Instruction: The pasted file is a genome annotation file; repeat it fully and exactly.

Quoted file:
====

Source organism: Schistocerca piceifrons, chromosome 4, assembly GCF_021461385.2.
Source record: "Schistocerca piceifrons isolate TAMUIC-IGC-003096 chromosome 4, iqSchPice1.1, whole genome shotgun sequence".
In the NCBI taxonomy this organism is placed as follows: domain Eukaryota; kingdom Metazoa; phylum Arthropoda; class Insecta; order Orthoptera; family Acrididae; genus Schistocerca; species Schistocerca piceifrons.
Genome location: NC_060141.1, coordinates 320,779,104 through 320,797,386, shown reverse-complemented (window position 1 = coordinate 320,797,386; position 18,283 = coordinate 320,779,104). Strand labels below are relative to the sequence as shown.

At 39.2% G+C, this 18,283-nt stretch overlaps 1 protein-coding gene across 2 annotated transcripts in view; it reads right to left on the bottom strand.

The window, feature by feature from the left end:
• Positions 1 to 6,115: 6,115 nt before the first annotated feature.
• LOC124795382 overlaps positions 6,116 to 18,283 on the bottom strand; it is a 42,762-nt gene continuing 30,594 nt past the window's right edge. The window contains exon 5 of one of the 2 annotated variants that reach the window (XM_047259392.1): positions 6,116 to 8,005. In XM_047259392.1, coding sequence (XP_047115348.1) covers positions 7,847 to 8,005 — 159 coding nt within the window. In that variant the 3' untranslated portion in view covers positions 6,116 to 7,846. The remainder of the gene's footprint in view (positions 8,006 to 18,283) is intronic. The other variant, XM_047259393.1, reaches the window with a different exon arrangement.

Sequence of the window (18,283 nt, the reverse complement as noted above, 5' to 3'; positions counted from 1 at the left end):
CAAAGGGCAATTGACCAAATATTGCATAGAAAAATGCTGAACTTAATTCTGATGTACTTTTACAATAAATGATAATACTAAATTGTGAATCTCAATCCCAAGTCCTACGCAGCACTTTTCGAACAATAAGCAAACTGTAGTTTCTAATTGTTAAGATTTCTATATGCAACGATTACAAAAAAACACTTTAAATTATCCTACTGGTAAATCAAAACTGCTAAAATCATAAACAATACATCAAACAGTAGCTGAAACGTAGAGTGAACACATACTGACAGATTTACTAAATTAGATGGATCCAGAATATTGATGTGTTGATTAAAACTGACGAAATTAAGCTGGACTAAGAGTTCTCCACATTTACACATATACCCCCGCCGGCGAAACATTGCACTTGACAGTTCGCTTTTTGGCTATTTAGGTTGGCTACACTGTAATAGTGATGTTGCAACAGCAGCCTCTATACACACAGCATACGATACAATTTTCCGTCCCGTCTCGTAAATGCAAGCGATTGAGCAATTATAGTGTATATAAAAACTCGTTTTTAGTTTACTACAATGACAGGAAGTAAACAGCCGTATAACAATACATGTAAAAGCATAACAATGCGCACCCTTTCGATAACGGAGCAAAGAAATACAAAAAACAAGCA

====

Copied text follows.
Source organism: Schistocerca piceifrons, chromosome 4, assembly GCF_021461385.2.
Source record: "Schistocerca piceifrons isolate TAMUIC-IGC-003096 chromosome 4, iqSchPice1.1, whole genome shotgun sequence".
In the NCBI taxonomy this organism is placed as follows: domain Eukaryota; kingdom Metazoa; phylum Arthropoda; class Insecta; order Orthoptera; family Acrididae; genus Schistocerca; species Schistocerca piceifrons.
Genome location: NC_060141.1, coordinates 320,779,104 through 320,797,386, shown reverse-complemented (window position 1 = coordinate 320,797,386; position 18,283 = coordinate 320,779,104). Strand labels below are relative to the sequence as shown.

At 39.2% G+C, this 18,283-nt stretch overlaps 1 protein-coding gene across 2 annotated transcripts in view; it reads right to left on the bottom strand.

The window, feature by feature from the left end:
• Positions 1 to 6,115: 6,115 nt before the first annotated feature.
• LOC124795382 overlaps positions 6,116 to 18,283 on the bottom strand; it is a 42,762-nt gene continuing 30,594 nt past the window's right edge. The window contains exon 5 of one of the 2 annotated variants that reach the window (XM_047259392.1): positions 6,116 to 8,005. In XM_047259392.1, coding sequence (XP_047115348.1) covers positions 7,847 to 8,005 — 159 coding nt within the window. In that variant the 3' untranslated portion in view covers positions 6,116 to 7,846. The remainder of the gene's footprint in view (positions 8,006 to 18,283) is intronic. The other variant, XM_047259393.1, reaches the window with a different exon arrangement.

Sequence of the window (18,283 nt, the reverse complement as noted above, 5' to 3'; positions counted from 1 at the left end):
CAAAGGGCAATTGACCAAATATTGCATAGAAAAATGCTGAACTTAATTCTGATGTACTTTTACAATAAATGATAATACTAAATTGTGAATCTCAATCCCAAGTCCTACGCAGCACTTTTCGAACAATAAGCAAACTGTAGTTTCTAATTGTTAAGATTTCTATATGCAACGATTACAAAAAAACACTTTAAATTATCCTACTGGTAAATCAAAACTGCTAAAATCATAAACAATACATCAAACAGTAGCTGAAACGTAGAGTGAACACATACTGACAGATTTACTAAATTAGATGGATCCAGAATATTGATGTGTTGATTAAAACTGACGAAATTAAGCTGGACTAAGAGTTCTCCACATTTACACATATACCCCCGCCGGCGAAACATTGCACTTGACAGTTCGCTTTTTGGCTATTTAGGTTGGCTACACTGTAATAGTGATGTTGCAACAGCAGCCTCTATACACACAGCATACGATACAATTTTCCGTCCCGTCTCGTAAATGCAAGCGATTGAGCAATTATAGTGTATATAAAAACTCGTTTTTAGTTTACTACAATGACAGGAAGTAAACAGCCGTATAACAATACATGTAAAAGCATAACAATGCGCACCCTTTCGATAACGGAGCAAAGAAATACAAAAAACAAGCA